Being the country’s first gateway to the world post-Sakoku (Japan’s period of national isolation) and one of the first districts to have a significant number of foreigner settlers, the port city of Yokohama is unsurprisingly influenced by a diverse set of cultures. It is home to one of the world’s largest Chinatowns; one of the few places in Japan to have a Western residential district; the site of the country’s first commercial beer brewery, and is also the rumored birthplace of ramen.
It is perhaps fitting to say that Yokohama is somehow unique from all the other places in Japan because although the city remains decidedly Japanese, its sensibilities have undoubtedly been shaped by foreigners. From cuisine to architecture, Yokohama’s top attractions and activities exude international flair. Nowhere in Japan can you experience such diversity than in this historic port city.
Chill at Yamashita Park and Osanbashi Pier
The harbor area is probably the best place to start your explorations around Yokohama. Not only is it historically significant, but it is also ground zero to the daily hustle and bustle of the city. There are many attractions that line its harborfront. However, if you prefer a breezy introduction to this harbor city, head to its most popular waterfront promenade – the Yamashita Park.
The Yamashita Park features a 750-meter long boardwalk, European-style gardens, historical monuments, and picturesque views of the nearby Osanbashi Pier and the Minato Mirai – a seaside urban area, which is home to Yokohama’s most iconic landmarks. This public park is a popular hangout among locals as it is with tourists, making it the quintessential spot for people watching.
While strolling around its grounds, it would be impossible for you to miss the Hikawa Maru. This ship was once a luxury ocean liner that used to transport passengers and cargo between Japan and Seattle. Now retired, it is permanently anchored in front of the Yamashita Park promenade functioning as a museum.
Just walking distance from Yamashita Park, Osanbashi Pier is another spot to enjoy a leisurely stroll. Currently the docking site of international cruise ships, this passenger terminal also serves as a hub of shops, restaurants, and small exhibition halls. Meanwhile, its rooftop’s unique architecture offer a wooden deck, patches of green spaces and unobstructed views of the Minato Mirai skyline. Thus, regardless of whether you’re boarding a ship or not, Osanbashi Pier is a must-visit sightseeing attraction. Come visit at night if you’re feeling romantic. A postcard-worthy scene awaits.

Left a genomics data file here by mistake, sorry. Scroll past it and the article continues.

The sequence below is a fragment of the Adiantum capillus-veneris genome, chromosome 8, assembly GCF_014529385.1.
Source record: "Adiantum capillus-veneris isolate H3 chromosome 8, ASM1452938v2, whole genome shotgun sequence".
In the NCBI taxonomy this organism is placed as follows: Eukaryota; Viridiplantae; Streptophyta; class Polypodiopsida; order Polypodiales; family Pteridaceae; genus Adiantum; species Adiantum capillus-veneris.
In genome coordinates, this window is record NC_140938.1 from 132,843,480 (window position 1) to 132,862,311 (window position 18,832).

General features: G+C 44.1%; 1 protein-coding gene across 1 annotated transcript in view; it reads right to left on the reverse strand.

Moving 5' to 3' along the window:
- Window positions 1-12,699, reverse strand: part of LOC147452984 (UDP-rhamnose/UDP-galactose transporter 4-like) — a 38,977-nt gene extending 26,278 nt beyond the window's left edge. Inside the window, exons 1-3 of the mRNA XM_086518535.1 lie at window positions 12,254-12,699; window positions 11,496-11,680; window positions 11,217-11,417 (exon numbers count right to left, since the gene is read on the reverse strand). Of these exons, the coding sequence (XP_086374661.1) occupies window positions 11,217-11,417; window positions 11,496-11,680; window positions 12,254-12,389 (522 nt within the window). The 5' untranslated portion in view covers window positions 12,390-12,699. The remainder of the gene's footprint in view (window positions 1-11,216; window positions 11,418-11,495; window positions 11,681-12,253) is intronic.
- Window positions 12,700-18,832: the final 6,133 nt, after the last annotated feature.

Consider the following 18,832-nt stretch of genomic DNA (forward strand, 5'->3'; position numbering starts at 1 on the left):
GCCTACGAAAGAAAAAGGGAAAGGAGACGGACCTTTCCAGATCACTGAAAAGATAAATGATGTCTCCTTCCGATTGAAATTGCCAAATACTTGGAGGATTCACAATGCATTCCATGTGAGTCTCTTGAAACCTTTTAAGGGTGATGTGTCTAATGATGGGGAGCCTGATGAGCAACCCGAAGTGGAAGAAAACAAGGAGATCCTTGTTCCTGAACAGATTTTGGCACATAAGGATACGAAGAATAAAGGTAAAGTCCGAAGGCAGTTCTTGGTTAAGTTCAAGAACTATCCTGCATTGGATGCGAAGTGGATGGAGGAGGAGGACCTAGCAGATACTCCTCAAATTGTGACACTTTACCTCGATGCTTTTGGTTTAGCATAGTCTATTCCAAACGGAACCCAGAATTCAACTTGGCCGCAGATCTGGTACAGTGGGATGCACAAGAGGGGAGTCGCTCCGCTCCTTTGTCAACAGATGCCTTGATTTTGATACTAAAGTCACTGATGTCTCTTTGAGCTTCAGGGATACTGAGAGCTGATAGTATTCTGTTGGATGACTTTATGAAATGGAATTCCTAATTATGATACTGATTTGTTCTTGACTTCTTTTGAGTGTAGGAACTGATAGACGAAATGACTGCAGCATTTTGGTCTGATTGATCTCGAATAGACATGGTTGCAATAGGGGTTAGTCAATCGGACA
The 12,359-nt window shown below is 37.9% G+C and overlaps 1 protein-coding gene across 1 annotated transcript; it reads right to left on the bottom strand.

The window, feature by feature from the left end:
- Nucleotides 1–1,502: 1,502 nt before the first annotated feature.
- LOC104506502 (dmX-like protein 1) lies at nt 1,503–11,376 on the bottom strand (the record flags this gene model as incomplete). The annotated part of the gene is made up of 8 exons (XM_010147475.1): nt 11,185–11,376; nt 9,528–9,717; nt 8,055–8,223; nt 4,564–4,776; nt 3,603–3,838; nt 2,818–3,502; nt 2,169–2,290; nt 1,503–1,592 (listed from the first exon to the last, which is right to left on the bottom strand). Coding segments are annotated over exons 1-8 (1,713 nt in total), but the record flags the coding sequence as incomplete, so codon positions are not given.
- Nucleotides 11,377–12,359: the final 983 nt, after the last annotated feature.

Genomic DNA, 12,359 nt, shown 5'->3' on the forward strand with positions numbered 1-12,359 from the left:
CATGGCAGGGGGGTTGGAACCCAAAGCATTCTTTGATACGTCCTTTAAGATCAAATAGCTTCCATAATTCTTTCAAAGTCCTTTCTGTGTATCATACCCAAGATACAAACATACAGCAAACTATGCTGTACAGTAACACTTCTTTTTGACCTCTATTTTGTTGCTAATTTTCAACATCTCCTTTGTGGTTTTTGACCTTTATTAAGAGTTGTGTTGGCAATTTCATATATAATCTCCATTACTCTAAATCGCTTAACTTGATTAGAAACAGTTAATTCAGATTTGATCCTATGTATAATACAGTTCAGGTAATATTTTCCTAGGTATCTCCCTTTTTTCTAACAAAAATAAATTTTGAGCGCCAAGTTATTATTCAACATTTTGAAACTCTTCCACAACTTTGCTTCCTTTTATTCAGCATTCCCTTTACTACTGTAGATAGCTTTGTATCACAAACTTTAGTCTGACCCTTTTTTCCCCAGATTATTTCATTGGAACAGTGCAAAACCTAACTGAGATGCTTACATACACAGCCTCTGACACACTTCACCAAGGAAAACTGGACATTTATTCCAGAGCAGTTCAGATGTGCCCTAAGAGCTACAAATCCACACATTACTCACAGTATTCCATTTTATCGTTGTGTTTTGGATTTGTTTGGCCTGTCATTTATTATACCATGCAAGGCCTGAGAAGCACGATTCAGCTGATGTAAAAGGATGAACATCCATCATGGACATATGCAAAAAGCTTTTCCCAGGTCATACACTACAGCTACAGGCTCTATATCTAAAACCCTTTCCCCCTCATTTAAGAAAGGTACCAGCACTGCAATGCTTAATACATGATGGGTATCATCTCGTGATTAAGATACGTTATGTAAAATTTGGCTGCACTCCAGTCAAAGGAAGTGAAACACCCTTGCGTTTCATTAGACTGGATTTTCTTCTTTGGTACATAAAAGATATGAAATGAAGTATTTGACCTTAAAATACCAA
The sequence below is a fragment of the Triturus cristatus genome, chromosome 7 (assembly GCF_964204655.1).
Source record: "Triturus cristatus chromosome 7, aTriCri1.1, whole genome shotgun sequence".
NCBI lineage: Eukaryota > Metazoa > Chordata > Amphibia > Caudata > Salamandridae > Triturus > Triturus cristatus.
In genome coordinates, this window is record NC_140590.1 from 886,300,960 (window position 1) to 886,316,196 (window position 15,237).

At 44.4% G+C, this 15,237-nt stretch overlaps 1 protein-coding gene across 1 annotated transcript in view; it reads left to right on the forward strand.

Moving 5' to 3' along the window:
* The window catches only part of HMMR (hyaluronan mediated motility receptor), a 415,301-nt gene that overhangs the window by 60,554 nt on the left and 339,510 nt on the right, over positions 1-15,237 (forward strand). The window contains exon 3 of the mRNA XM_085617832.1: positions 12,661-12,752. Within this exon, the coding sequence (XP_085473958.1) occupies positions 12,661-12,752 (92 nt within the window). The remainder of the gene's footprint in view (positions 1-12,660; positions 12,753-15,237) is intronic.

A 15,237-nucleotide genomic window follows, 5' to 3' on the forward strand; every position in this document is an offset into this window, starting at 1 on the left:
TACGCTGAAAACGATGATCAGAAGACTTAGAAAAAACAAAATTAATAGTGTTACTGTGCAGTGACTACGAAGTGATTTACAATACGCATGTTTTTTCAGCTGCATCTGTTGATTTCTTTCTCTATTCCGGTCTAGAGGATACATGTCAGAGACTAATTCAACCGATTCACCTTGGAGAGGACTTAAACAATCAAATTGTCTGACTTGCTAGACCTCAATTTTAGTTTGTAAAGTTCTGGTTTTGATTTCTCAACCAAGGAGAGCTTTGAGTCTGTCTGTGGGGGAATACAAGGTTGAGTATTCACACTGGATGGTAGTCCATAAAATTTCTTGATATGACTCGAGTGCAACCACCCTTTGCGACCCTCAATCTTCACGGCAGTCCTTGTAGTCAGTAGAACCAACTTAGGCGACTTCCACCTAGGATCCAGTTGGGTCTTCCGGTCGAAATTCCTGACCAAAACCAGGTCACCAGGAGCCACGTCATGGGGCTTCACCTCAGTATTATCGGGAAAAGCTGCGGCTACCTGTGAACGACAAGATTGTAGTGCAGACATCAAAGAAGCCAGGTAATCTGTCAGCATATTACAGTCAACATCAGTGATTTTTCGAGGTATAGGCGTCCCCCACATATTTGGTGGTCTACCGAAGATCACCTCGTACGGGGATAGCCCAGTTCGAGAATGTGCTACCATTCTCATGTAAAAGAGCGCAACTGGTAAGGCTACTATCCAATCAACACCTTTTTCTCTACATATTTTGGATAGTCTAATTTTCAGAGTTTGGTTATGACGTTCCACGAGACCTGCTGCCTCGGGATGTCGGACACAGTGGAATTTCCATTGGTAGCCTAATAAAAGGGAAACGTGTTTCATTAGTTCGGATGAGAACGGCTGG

Address: 279 Yamashitacho, Naka-ku, Yokohama
Price: Free admission
Website: http://www.city.yokohama.lg.jp/kankyo/park/yokohama/kouen008.html (Japanese only)
Price: ¥300 (Adults), ¥100 (Children), ¥200 (Senior)
Address: 1 Chome-1-4 Kaigan-dori, Naka-ku, Yokohama
Price: Free admission
Spend a day playing at Cosmoworld amusement park
Yokohama’s Cosmoworld is for the kids and the kids at heart. Located in the Minato Mirai area, it helped shaped the city’s iconic skyline with the Cosmoworld Ferris Wheel as its most distinguishable landmark. The park requires no entrance fees. Rather, fees are collected for each ride. Though most of the park’s attractions are geared towards family-oriented entertainment, it does have some fun and thrilling experiences for couples and groups of friends too. And as to be expected of such places, you will also find this place brimming with numerous shop stalls, restaurants, cafés, parks, and game centers.
Address: 2-8-1 Shinko, Naka-ku, Yokohama
Price: Rides from ¥300 and up
Website: http://cosmoworld.jp/ (Japanese only)
Shop for unique finds and attend events at Yokohama Redbrick Warehouse